True Grit

Jeff Bridges reinvents the iconic role of Rooster Cogburn in the Coen Brother’s vastly entertaining horse opera True Grit, more a re-working of Charles Portis’ original novel than a straight remake of Henry Hathaway’s John Wayne starring 1960s Western.

As the film opens, 14 year old Mattie Ross (played with tremendous facility by newcomer Hailee Steinfeld) arrives in a western town to enlist the help of Bridge’s one-eyed, hard-drinking Marshal to help her find and kill Tom Chaney (Josh Brolin), the man who shot her father dead in cold blood. Mattie might be young, but she is feisty, able to defeat all comers in argument with the unerring application of logic. No sooner has she identified his body, and put his coffin on the train, than she gets down to business.

First, she settles her late father’s accounts, selling his horses back to the vendor and paying off his debts. Then she tracks down Cogburn because she has heard that he has ‘true grit’, a tough, battle-scarred quality that she prizes above all others. Having convinced the grizzled veteran to take the job, and now clad in her father’s oversize coat and ten-gallon hat, Mattie insists on going with Cogburn to track Chaney through the badlands. Joining them on the quest is LaBoeuf (Matt Damon), an elaborately moustachioed, rawhide-wearing Texas Ranger who hopes to bag Chaney himself, for a large reward.

Bridges, who distinguishes himself from Wayne’s Oscar-winning performance by wearing his eye-patch on the other eye, is superb as the whiskey-addled cowpoke, delivering his razor-sharp dialogue in a captivating growl. Damon, whose character slips in and out of the story when required, is likewise in fine form as the vain Texan, quick to take umbrage at any perceived slight. But the film belongs to Steinfeld, who holds her own against her more experienced co-stars, with the relationship she forges with Bridges carrying the story along at a tremendous lick.

The Coens direct True Grit with a light touch, their whip-crack dialogue providing unexpected laughs that contrast with the tough story, the stark violence and the bleak desert scrub setting. Their first true Western, following the zero-sum game of No Country For Old Men, True Grit is a place of spilled blood and severe consequence. Much like Charles Laughton’s Night of the Hunter, which the Coens quote both visually and musically, True Grit is a parable of good versus evil, only here the lines between the two are blurred to the point of invisibility. Nobody is entirely good, but nobody is entirely bad either. These are everyday heroes formed by circumstances and by accident, not ready-made to fit an archetype and not looking for or deserving of a place in the pantheon.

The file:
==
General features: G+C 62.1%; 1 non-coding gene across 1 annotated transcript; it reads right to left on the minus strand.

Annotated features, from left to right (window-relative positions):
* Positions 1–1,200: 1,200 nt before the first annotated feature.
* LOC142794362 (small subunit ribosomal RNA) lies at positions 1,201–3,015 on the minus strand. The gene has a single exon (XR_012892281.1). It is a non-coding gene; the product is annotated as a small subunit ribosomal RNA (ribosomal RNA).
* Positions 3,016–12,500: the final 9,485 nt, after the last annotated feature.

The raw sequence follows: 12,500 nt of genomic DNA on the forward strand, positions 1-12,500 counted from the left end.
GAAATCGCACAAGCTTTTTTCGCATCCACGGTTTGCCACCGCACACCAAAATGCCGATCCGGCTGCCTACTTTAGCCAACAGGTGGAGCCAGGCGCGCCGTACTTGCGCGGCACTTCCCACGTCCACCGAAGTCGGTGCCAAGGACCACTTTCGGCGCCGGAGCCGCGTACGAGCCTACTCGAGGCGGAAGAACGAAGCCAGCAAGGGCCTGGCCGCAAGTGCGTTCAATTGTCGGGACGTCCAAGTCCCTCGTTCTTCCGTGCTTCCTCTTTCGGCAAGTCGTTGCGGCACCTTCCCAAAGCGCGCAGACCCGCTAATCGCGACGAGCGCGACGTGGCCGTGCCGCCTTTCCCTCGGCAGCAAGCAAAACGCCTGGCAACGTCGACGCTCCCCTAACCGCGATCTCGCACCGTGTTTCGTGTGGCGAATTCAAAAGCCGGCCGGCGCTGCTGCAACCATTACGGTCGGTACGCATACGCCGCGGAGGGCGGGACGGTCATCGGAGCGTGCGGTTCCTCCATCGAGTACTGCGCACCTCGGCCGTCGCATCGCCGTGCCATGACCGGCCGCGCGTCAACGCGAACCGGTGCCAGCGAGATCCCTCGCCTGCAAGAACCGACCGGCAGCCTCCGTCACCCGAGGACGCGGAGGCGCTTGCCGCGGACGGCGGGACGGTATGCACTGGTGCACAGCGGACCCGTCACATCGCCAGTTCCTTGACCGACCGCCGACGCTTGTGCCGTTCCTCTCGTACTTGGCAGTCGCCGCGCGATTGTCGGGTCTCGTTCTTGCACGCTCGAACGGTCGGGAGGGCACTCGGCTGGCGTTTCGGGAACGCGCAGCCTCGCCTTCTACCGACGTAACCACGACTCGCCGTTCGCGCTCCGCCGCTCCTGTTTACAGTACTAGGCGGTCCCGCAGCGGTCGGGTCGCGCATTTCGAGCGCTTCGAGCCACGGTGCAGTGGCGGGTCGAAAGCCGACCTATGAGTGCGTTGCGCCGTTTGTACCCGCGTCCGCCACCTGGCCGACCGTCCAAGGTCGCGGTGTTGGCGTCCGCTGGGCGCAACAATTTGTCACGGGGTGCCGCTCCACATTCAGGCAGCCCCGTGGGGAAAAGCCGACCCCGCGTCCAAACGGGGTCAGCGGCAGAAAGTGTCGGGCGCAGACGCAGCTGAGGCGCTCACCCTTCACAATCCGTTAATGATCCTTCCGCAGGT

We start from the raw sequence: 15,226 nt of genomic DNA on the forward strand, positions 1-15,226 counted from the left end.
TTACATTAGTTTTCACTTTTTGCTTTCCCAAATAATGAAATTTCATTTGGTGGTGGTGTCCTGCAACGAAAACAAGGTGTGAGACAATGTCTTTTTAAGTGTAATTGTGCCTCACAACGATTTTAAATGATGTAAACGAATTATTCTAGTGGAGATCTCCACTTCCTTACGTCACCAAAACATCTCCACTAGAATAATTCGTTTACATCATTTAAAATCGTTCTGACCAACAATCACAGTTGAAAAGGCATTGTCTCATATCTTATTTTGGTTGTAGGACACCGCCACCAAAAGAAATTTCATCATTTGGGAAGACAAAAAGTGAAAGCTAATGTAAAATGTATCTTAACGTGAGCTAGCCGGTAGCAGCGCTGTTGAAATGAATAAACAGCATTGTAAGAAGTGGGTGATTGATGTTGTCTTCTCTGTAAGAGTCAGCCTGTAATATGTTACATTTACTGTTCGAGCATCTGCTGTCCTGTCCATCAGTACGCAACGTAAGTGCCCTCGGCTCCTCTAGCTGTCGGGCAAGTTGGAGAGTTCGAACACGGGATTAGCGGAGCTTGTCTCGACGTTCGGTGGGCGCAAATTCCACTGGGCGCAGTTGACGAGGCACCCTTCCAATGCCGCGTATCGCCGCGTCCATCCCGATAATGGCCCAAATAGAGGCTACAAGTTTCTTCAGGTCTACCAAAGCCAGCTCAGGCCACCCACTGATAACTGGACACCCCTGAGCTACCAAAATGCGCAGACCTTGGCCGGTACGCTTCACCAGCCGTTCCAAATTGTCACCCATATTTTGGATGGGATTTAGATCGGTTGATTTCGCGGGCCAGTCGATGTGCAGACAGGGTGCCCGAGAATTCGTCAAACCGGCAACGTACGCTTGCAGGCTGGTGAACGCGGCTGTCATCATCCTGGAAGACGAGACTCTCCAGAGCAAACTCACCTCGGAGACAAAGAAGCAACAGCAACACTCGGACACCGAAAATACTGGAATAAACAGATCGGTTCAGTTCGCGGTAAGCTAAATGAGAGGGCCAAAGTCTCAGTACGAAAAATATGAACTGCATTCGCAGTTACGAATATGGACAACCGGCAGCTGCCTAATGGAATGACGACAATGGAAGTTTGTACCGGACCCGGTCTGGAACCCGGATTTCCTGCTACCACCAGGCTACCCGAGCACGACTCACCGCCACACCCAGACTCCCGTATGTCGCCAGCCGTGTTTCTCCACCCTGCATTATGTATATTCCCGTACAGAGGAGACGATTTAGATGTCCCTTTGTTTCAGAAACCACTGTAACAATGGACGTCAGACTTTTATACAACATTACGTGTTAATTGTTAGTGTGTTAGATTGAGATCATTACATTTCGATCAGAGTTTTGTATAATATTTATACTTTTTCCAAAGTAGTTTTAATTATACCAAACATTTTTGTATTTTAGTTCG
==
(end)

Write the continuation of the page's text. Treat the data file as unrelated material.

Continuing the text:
As they have done throughout their careers, the Coen's complete their tale with a post-script that casts what has gone before in a new light, set in the campground of a travelling Wild West show, many years later. Here, a grown-up Mattie sees what showmen and hucksters made of the Old West of her youth, costumed cowboys in fringed suede with a supporting cast of luridly painted natives. As always, the Coens returning collaborators add considerably to the director’s ambitions, with Roger Deakins’ striking widescreen photography and Carter Burwell’s full-blooded score, a selection of old hymns and reels, adding another layer of gloss to what is one of the year’s best films.

1 comment:

John said...

* with thanks to reader Richard E Joyce for a correction on the placement of Rooster's eyepatch.